“Americans on the average do not trust intellectuals, but they are cowed by power and stunned by celebrity. Not only did Dr. Hedd have a measure of both, he also possessed an English accent, which affected Americans the way a dog whistle stimulated canines. I was immune to the accent, not having been colonized by the English”

When Nietzsche Wept: A Novel Of Obsession by Irvin Yalom

Philosophy

History of Western Philosophy by Bertrand Russell

“Pythagoras is one of the most interesting and puzzling men in history. Not only are the traditions concerning him an almost inextricable mixture of truth and falsehood, but even in their barest and least disputable form they present us with a very curious psychology. He may be described, briefly, as a combination of Einstein and Mrs. Eddy. He founded a religion, of which the main tenets were the transmigration of souls and the sinfulness of eating beans.”

“It has always been correct to praise Plato, but not to understand him. This is the common fate of great men. My object is the opposite. I wish to understand him, but to treat him with as little reverence as if he were a contemporary English or American advocate of totalitarianism.”

Creation by Steve Grand
Play Anything: The pleasure of limits, the uses of boredom and the secret of games by Ian Bogost

Psychology and Sociology

Feminism is for everybody by Bell Hooks

“I was an advocate for gay rights long before I knew the word feminism. My family feared I was a lesbian long before they worried that I would never marry. And I was already on my way to being a true freak because I knew I would always choose to go where my blood beats, in any and all directions.”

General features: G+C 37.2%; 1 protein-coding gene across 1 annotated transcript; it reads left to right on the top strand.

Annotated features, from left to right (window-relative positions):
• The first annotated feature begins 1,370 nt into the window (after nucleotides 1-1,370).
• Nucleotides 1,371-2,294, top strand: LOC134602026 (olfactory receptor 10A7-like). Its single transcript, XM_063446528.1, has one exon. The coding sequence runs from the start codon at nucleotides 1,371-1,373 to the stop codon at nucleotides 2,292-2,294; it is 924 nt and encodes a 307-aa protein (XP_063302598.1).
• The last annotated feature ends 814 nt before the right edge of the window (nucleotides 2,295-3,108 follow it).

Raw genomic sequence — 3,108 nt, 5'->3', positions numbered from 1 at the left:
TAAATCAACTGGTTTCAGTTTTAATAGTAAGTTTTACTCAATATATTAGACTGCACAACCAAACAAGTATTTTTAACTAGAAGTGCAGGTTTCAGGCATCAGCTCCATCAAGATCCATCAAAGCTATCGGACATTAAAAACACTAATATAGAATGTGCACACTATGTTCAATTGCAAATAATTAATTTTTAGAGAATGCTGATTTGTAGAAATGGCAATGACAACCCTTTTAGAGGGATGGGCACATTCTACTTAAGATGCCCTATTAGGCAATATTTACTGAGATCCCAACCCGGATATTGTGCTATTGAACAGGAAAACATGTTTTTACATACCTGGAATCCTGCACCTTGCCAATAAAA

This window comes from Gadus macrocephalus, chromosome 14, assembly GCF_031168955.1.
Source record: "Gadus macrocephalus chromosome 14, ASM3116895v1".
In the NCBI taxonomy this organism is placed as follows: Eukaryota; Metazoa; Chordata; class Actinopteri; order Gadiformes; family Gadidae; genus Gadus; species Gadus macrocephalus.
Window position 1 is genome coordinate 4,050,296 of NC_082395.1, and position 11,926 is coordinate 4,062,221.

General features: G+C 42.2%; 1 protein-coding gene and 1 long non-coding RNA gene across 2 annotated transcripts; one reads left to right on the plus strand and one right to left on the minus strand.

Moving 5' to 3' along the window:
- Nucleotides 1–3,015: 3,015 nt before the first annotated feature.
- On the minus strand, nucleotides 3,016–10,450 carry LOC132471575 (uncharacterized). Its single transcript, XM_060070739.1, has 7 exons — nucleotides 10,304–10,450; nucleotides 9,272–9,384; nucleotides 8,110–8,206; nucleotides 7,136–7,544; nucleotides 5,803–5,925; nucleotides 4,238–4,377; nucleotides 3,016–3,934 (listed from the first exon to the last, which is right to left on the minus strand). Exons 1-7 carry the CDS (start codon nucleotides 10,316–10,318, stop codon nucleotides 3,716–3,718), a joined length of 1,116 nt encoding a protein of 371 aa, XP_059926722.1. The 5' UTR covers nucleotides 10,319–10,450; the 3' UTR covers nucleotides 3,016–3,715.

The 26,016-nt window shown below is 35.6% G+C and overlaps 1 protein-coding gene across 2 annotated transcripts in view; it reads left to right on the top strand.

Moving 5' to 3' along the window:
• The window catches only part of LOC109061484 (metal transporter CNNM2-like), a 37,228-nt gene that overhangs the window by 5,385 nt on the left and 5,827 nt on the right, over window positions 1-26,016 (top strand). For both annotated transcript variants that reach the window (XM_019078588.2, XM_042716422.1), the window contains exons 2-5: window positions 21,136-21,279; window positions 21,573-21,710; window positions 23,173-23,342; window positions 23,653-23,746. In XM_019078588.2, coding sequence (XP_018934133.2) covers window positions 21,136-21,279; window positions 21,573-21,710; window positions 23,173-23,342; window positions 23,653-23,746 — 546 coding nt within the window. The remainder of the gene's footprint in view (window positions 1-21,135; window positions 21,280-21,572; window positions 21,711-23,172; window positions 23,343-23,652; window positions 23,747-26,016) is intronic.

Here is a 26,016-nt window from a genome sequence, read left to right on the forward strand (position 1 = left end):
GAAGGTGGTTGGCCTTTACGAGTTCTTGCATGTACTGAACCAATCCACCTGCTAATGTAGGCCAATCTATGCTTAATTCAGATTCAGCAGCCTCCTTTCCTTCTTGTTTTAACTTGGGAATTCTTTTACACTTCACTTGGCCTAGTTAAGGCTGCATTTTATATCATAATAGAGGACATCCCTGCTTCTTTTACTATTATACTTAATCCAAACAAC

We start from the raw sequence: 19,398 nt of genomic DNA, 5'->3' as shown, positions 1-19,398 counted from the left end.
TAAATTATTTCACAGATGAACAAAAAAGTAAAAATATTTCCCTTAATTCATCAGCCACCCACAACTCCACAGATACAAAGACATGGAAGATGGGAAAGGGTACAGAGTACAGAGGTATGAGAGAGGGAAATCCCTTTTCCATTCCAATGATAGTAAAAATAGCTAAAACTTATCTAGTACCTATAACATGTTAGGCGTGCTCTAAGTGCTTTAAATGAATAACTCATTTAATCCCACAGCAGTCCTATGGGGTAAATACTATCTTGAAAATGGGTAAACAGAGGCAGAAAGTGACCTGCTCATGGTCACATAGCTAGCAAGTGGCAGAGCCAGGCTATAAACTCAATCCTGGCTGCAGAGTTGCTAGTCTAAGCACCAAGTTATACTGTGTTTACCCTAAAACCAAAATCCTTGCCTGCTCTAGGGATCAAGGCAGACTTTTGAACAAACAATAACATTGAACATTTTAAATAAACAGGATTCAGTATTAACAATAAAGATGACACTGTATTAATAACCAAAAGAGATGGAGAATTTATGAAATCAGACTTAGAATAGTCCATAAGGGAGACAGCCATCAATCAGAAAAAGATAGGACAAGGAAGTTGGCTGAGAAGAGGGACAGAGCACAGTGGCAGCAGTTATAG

The Confidence Game: Why We Fall for It . . . Every Time by Maria Konnikova
Homo Deus: A Brief History of Tomorrow by Yuval Noah Hariri

Science

Incognito: The Secret Lives of the Brain by David Eagleman

“At least 15 percent of human females possess a genetic mutation that gives them an extra (fourth) type of color photoreceptor—and this allows them to discriminate between colors that look identical to the majority of us with a mere three types of color photoreceptors. Two color swatches that look identical to the majority of people would be clearly distinguishable to these ladies.”

The Tell-Tale Brain: A Neuroscientist’s Quest for What Makes Us Human by V. S. Ramachandran
Subliminal: How Your Unconscious Mind Rules Your Behavior by Leonard Mlodinow
Black Hole Blues and Other Songs from Outer Space by Janna Levin
The Vital Question: Energy, Evolution, and the Origins of Complex Life by Nick Lane

“Eukaryotes have ‘genes in pieces’. Few discoveries in twentieth-century biology came as a greater surprise. We had been misled by early studies on bacterial genes to think that genes are like beads on a string, all lined up in a sensible order on our chromosomes. As the geneticist David Penny put it: ‘I would be quite proud to have served on the committee that designed the E. coli genome. There is, however, no way that I would admit to serving on the committee that designed the human genome. Not even a university committee could botch something that badly.’”

Miscellaneous

And Yet…: Essays by Christopher Hitchens
Thinking in Systems: A Primer by Donella Meadows